In the medicine world, the term "breakout" is frequently used to describe all kinds of acne. However, this isn't always a proper description because not all forms of acne spread across the skin. In fact, congested pores cause acne as well which may arise due to bacteria, dead skin cells, hormones, excess production of oil or sebum, and ingrown hairs.
Many times, acne has a tendency of attacking children in their teenage years because of the hormonal fluctuations they're going through. But some adults experience the same problem too. About 17 million Americans suffer from acne, which makes it among the most common skin conditions both adults and children struggle fighting every day.
Below is a comprehensive list of the types of acne and treatment for each:
Acne vulgaris is another medical term for common acne—the emergence of whiteheads, blackheads, and other types of pimples on the skin. The most common areas where these spots usually spread are the chest, face, back, and shoulders. Although mild acne may improve with over-the-counter drugs, more severe types should be treated by a doctor.
A comedo is a hair follicle that's blocked with sebum and dead skin cells. Comedones can grow into bumps known as blackheads and whiteheads. Active skincare formulas sure to tackle comedones are referred to as "comedogenic". Also, makeup products labeled "noncomedogenic" are less likely to clog pores and result in acne.
Blackheads are comedones found open on the skin's surface. They're filled with excess oil and dead skin cells. Many times, the black spots arise from the irregular reflection of light coming from the congested hair follicles. All the same, most blackheads can easily be treated with over-the-counter drugs.
Papules is a group of comedones that become inflamed, which end up forming small pink or red bumps on the skin. This kind of pimple may be tender to the touch, and frequent squeezing can make the area worse and even cause scarring. A large number of papules fall between mild to severe acne.
Comedones that are conspicuous at the skin's surface are known as whiteheads. This occurs when oil and skin cells block a congested hair follicle from opening. A handful of over-the-counter prescriptions should clear this acne, including traces of blackheads if present.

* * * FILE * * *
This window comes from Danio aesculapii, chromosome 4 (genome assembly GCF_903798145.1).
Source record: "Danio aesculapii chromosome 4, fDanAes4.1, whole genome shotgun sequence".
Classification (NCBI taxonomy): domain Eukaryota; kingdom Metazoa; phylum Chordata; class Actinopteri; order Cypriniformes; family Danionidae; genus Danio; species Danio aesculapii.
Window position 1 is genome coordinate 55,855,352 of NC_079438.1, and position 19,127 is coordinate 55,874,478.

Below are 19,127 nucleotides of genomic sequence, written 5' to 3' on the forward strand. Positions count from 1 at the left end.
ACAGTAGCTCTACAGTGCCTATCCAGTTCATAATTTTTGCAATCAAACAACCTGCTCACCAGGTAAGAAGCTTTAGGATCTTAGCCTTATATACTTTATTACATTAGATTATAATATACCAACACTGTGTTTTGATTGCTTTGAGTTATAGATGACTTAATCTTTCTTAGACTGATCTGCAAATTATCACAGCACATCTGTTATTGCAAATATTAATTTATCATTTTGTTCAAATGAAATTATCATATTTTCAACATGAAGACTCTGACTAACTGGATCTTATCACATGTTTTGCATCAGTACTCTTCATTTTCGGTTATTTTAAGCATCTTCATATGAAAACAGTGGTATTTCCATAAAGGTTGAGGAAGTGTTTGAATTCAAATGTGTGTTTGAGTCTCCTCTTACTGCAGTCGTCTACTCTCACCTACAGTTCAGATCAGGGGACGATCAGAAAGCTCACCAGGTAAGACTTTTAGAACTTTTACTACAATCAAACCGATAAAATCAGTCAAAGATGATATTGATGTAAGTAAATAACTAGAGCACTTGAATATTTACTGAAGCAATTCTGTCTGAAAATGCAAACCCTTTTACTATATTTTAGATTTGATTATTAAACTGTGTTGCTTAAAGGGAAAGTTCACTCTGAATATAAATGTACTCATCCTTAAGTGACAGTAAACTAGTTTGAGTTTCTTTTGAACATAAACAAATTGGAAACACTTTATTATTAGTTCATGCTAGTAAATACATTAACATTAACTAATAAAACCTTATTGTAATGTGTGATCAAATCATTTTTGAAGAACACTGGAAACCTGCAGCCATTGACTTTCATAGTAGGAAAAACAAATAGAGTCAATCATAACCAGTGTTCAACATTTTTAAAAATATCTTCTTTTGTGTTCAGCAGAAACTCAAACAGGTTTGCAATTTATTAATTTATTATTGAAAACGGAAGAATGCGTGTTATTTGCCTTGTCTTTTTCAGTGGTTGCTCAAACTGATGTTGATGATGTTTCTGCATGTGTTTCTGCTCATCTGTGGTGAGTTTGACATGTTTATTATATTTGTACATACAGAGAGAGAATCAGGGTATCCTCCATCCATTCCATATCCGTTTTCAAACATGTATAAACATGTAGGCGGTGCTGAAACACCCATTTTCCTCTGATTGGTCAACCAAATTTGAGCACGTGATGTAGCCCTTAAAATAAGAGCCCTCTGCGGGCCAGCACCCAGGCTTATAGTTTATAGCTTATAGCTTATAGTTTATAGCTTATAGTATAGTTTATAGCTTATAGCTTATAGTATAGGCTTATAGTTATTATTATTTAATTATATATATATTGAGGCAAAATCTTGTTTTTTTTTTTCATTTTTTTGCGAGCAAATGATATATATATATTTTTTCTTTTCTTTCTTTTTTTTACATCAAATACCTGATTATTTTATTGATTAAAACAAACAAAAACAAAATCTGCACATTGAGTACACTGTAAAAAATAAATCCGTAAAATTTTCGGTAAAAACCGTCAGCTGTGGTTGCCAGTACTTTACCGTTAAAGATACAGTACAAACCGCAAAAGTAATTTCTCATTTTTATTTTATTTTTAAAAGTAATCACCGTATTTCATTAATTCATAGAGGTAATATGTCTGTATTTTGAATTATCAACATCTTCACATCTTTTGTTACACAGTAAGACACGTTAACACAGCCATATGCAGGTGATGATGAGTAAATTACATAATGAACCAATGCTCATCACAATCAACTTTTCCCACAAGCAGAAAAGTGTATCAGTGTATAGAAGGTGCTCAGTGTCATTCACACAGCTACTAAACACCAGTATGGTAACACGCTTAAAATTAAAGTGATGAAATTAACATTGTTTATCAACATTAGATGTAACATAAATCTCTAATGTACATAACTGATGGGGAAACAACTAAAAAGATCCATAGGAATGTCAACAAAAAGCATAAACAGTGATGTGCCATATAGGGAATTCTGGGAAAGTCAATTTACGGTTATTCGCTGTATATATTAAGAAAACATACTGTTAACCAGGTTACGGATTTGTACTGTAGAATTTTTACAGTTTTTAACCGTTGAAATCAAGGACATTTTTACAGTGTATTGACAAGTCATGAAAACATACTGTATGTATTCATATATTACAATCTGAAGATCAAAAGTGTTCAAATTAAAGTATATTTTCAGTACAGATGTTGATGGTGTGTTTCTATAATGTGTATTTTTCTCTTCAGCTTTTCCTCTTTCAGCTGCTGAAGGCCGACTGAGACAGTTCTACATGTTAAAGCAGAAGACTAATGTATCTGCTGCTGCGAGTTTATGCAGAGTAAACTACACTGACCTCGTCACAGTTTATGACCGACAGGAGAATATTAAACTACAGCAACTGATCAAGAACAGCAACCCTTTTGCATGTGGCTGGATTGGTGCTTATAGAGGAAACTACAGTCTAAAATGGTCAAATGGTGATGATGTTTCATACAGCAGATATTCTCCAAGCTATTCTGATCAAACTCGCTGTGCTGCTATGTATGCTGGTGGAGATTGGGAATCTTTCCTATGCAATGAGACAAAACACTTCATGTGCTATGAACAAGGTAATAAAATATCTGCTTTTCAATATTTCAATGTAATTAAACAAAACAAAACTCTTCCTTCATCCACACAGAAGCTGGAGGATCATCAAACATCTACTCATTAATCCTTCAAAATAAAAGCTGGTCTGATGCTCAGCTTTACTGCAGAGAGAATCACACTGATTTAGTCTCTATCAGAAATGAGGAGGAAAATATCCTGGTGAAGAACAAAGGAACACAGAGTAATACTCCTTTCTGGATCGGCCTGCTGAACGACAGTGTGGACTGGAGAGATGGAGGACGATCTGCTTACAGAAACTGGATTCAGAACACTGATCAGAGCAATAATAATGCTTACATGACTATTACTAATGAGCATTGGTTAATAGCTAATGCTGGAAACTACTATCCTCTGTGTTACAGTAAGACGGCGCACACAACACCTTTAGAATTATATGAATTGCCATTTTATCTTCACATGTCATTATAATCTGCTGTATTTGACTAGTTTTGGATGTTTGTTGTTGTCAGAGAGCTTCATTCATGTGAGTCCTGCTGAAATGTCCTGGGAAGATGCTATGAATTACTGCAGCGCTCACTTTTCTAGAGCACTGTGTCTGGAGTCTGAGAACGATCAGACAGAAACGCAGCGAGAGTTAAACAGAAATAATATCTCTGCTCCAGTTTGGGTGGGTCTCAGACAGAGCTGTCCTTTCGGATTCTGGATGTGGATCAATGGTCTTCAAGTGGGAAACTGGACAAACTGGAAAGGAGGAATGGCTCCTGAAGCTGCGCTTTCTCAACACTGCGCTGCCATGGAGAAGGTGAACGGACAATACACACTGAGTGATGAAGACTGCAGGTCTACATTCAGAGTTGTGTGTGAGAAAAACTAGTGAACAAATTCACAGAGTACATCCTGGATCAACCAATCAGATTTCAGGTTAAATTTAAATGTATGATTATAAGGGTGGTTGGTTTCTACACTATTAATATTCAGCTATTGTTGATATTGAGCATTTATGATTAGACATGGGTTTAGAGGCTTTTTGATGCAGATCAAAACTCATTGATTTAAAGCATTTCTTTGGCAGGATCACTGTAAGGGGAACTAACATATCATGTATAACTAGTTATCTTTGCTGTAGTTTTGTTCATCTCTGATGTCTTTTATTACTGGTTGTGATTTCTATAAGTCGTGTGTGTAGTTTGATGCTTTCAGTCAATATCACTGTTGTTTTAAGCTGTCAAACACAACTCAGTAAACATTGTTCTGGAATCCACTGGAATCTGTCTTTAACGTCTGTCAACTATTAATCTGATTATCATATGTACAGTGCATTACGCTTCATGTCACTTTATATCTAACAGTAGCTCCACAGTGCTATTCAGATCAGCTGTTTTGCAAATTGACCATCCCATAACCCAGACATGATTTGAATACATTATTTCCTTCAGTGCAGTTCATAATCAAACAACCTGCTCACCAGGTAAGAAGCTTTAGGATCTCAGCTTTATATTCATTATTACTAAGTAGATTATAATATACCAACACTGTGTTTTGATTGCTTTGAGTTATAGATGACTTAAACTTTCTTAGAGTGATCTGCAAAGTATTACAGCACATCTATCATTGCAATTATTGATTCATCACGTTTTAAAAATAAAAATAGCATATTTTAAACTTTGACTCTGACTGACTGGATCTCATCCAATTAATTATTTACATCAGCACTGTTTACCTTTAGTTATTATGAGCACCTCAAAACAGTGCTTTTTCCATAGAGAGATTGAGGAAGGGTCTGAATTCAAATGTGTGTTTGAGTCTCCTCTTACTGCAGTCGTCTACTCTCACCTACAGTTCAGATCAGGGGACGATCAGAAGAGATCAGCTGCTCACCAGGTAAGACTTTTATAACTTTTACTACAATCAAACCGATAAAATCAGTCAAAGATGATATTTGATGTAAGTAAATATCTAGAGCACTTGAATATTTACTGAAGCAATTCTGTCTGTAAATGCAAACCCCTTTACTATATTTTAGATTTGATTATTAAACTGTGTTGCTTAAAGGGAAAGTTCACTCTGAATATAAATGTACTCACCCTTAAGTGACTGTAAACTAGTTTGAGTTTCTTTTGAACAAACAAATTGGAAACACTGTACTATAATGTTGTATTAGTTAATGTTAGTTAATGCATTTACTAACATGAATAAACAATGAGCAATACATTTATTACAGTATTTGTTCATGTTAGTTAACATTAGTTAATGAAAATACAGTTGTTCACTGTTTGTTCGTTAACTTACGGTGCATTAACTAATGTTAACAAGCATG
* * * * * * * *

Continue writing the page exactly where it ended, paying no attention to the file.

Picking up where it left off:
Pustules are another type of inflamed pimple. They mimic the characteristics of a whitehead with a red ring around the bump. Pustules are typically filled with yellow and white pus. Patients should avoid squeezing and picking, as these can cause ugly marks to develop on the skin.
Nodules usually occur when congested, swollen pores experience severe irritation and hence grow larger. Unlike papules and pustules, nodules develop deep beneath the skin and are very painful. Because of their severeness, nodules should be treated by a skin specialist. Over-the-counter drugs may not be effective enough to eliminate them all, but prescription drugs should do the trick.
Cysts develop when the skin pores are clogged by a mix of sebum, bacteria, and dead skin cells. The clogged pores occur deep underneath the skin - in fact, they develop further below the skin's surface than nodules. These large white or red bumps are usually painful and tender to the touch. They appear much similar to boils with large, pus-filled lesions. Cysts essentially are the largest kind of acne, and their emergence many times arise from a severe infection. A dermatologist should treat this sort of acne at all times because such patients are feared to suffer from a fatal form of acne.
Patients should confirm whether the bumps or swelling they're experiencing is as a result of acne. Some skin conditions share similar symptoms with acne, though they're very different in nature. Seeing a skin specialist is the best a way a person can get a full and accurate diagnosis of what's affecting their skin. And if the dermatologist confirms that it’s acne, he or she may recommend an effective prescription sure to address the underlying acne marks on the skin.